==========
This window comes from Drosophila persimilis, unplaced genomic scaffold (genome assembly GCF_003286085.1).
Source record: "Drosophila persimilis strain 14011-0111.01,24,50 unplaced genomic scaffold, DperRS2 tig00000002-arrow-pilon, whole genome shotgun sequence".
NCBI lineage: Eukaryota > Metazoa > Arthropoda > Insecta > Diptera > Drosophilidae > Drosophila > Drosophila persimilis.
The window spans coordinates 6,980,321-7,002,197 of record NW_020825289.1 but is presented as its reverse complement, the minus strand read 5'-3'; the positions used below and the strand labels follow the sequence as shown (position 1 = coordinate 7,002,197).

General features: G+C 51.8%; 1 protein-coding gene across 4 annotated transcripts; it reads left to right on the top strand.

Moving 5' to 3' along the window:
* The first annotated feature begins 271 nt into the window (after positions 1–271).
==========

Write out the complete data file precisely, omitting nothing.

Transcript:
This window comes from Drosophila persimilis, unplaced genomic scaffold (genome assembly GCF_003286085.1).
Source record: "Drosophila persimilis strain 14011-0111.01,24,50 unplaced genomic scaffold, DperRS2 tig00000002-arrow-pilon, whole genome shotgun sequence".
NCBI lineage: Eukaryota > Metazoa > Arthropoda > Insecta > Diptera > Drosophilidae > Drosophila > Drosophila persimilis.
The window spans coordinates 6,980,321-7,002,197 of record NW_020825289.1 but is presented as its reverse complement, the minus strand read 5'-3'; the positions used below and the strand labels follow the sequence as shown (position 1 = coordinate 7,002,197).

General features: G+C 51.8%; 1 protein-coding gene across 4 annotated transcripts; it reads left to right on the top strand.

Moving 5' to 3' along the window:
* The first annotated feature begins 271 nt into the window (after positions 1–271).